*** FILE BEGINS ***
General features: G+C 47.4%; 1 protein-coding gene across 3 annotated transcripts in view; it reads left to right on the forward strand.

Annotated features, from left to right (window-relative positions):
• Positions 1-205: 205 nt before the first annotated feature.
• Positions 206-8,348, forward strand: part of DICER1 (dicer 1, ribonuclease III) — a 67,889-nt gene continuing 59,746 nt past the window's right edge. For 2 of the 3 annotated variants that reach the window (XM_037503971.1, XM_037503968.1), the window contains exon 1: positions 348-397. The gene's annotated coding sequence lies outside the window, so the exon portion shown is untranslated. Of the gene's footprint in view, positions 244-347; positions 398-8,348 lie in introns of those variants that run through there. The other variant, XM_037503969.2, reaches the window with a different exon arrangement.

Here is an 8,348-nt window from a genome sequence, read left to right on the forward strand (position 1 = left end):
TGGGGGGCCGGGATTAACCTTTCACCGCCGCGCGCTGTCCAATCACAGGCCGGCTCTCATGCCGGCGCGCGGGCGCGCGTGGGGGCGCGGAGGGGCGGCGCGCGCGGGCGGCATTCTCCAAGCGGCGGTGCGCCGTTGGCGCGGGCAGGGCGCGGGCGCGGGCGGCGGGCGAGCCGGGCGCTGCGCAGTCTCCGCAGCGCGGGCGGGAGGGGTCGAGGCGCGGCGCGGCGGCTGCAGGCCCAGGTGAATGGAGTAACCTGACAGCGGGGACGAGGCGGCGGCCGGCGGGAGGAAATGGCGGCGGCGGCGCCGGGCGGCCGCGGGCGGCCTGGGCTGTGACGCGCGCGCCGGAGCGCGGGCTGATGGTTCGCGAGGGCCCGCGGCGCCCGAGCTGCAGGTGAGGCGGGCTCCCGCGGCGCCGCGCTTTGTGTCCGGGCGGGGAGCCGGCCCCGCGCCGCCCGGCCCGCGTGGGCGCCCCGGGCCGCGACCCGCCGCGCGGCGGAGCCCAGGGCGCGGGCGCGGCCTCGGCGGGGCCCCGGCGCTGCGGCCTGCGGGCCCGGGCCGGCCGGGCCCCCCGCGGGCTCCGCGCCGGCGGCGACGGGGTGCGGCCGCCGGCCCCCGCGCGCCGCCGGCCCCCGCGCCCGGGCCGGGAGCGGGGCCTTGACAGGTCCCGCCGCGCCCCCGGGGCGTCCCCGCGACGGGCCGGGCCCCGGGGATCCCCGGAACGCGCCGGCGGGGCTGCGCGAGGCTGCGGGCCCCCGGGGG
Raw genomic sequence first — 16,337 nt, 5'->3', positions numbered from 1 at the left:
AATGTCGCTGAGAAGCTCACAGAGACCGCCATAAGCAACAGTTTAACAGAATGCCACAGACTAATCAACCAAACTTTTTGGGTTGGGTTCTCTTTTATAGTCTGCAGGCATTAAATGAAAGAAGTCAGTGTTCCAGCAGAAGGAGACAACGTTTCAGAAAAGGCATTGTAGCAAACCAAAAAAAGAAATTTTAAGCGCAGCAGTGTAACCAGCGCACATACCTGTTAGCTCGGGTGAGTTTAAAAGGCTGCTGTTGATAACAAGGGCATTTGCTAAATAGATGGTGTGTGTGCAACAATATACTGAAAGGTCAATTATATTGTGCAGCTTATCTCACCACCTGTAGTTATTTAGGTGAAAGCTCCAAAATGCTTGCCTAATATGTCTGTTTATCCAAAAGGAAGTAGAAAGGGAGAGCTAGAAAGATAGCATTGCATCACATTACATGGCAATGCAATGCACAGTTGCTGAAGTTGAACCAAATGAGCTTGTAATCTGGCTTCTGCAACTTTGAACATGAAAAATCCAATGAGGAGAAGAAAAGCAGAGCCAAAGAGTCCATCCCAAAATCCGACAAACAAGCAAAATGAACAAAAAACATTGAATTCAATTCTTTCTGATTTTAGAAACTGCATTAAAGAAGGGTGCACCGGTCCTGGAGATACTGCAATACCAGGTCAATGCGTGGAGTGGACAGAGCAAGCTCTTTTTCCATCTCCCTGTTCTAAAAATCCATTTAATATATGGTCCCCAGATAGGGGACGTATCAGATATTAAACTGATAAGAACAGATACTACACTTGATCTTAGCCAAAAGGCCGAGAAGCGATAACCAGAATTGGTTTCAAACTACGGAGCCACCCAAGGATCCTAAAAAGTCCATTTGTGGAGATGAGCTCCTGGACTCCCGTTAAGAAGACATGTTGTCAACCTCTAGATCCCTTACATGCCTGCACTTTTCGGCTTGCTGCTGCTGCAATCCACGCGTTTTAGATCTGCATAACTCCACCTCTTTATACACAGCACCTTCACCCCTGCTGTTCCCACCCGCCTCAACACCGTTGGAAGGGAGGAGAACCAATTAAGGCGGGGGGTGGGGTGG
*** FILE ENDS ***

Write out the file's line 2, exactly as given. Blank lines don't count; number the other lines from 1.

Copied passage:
Annotated features, from left to right (window-relative positions):